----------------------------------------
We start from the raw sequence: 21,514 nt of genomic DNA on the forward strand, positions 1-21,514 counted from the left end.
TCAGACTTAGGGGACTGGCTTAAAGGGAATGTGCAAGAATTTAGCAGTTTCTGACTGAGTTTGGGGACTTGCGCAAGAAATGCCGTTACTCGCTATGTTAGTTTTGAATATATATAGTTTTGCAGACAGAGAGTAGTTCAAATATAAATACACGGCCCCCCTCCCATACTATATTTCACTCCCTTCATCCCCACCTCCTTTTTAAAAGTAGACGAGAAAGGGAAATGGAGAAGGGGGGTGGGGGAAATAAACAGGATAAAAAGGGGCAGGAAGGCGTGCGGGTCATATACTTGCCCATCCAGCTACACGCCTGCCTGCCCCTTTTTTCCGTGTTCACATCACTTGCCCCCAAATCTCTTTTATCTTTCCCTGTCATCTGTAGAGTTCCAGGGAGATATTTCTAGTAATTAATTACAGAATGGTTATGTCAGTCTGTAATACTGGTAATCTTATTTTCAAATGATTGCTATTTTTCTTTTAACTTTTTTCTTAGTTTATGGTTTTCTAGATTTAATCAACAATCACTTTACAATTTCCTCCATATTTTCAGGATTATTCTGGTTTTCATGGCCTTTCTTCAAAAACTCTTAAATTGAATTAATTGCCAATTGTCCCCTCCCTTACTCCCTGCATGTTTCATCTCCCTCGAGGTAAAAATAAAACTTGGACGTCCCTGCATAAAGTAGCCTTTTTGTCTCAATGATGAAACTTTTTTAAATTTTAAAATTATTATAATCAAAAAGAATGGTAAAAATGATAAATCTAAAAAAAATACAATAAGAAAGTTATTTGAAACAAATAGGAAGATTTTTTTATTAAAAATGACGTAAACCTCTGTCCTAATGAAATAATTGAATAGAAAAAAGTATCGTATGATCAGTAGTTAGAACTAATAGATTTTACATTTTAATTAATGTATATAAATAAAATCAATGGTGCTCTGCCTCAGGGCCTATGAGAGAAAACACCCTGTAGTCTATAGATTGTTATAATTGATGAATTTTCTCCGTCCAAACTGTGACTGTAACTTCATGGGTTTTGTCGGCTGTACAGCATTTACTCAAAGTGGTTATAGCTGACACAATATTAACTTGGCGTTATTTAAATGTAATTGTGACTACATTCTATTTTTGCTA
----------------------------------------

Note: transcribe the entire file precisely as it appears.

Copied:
We start from the raw sequence: 21,514 nt of genomic DNA on the forward strand, positions 1-21,514 counted from the left end.
TCAGACTTAGGGGACTGGCTTAAAGGGAATGTGCAAGAATTTAGCAGTTTCTGACTGAGTTTGGGGACTTGCGCAAGAAATGCCGTTACTCGCTATGTTAGTTTTGAATATATATAGTTTTGCAGACAGAGAGTAGTTCAAATATAAATACACGGCCCCCCTCCCATACTATATTTCACTCCCTTCATCCCCACCTCCTTTTTAAAAGTAGACGAGAAAGGGAAATGGAGAAGGGGGGTGGGGGAAATAAACAGGATAAAAAGGGGCAGGAAGGCGTGCGGGTCATATACTTGCCCATCCAGCTACACGCCTGCCTGCCCCTTTTTTCCGTGTTCACATCACTTGCCCCCAAATCTCTTTTATCTTTCCCTGTCATCTGTAGAGTTCCAGGGAGATATTTCTAGTAATTAATTACAGAATGGTTATGTCAGTCTGTAATACTGGTAATCTTATTTTCAAATGATTGCTATTTTTCTTTTAACTTTTTTCTTAGTTTATGGTTTTCTAGATTTAATCAACAATCACTTTACAATTTCCTCCATATTTTCAGGATTATTCTGGTTTTCATGGCCTTTCTTCAAAAACTCTTAAATTGAATTAATTGCCAATTGTCCCCTCCCTTACTCCCTGCATGTTTCATCTCCCTCGAGGTAAAAATAAAACTTGGACGTCCCTGCATAAAGTAGCCTTTTTGTCTCAATGATGAAACTTTTTTAAATTTTAAAATTATTATAATCAAAAAGAATGGTAAAAATGATAAATCTAAAAAAAATACAATAAGAAAGTTATTTGAAACAAATAGGAAGATTTTTTTATTAAAAATGACGTAAACCTCTGTCCTAATGAAATAATTGAATAGAAAAAAGTATCGTATGATCAGTAGTTAGAACTAATAGATTTTACATTTTAATTAATGTATATAAATAAAATCAATGGTGCTCTGCCTCAGGGCCTATGAGAGAAAACACCCTGTAGTCTATAGATTGTTATAATTGATGAATTTTCTCCGTCCAAACTGTGACTGTAACTTCATGGGTTTTGTCGGCTGTACAGCATTTACTCAAAGTGGTTATAGCTGACACAATATTAACTTGGCGTTATTTAAATGTAATTGTGACTACATTCTATTTTTGCTA